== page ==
Anyone with a computer and an Internet link knows shutting down a Website is a temporary measure at best. Just before the so-called Cyber Monday, the US Immigration and Customs Enforcement (ICE) executed seizure orders against 82 domain names of commercial Websites engaged in the illegal sale and distribution of counterfeit goods and copyrighted works. The move was part of Operation in Our Sites v. 2.0, an ongoing investigation.

The operation targeted online retailers of a diverse array of counterfeit goods, including sports equipment, shoes, handbags, athletic apparel, and sunglasses as well as illegal copies of copyrighted DVD boxed sets, music, and software. During the course of the operation, federal law enforcement agents made undercover purchases from online retailers suspected of selling counterfeit goods. In many instances, the goods were shipped directly into the United States from suppliers in other countries using international express mail. (Would UPS's ID policy have helped here?) If the goods were confirmed as counterfeit or otherwise illegal, seizure orders for the domain names of the Websites that sold the goods were obtained from US judges. Individuals attempting to reach one of the Websites will now find a banner notifying them that the domain name of that Website has been seized by federal authorities.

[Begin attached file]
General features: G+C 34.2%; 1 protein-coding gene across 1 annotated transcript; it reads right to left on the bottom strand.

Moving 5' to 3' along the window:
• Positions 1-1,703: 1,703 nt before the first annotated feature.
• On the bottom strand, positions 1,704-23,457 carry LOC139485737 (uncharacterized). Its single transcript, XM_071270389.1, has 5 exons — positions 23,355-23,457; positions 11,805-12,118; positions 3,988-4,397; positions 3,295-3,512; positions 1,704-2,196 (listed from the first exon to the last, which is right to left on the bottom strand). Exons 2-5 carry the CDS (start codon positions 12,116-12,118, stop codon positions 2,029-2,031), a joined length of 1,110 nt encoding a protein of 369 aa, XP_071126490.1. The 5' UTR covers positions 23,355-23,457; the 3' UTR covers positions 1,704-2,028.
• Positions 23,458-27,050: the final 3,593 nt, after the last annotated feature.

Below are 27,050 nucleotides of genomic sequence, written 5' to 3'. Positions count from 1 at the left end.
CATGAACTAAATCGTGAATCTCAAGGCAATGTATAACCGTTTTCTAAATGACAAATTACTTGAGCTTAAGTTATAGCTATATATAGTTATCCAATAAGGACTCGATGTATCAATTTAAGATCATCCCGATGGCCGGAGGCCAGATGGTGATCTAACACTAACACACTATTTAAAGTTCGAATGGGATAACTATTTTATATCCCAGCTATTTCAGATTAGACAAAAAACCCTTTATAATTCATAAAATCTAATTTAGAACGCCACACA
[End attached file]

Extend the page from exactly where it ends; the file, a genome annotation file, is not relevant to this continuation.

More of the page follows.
The same technologies mentioned above can be used to identify and track authentic items. Additionally, there are hundreds of solutions for monitoring Web traffic inside and outside of governments and businesses that could be applied to internation online commerce. Again, the expense and red tape make this practically a fantasy — not to mention the legal implications.

But if government and industry were to apply the money spent on closed-loop systems and Website stings to cooperate on a single standard that combines technology and practices, the security possibilities are endless. In the meantime, let's hope Band-Aid solutions like ID and site seizures help stanch some of the bleeding.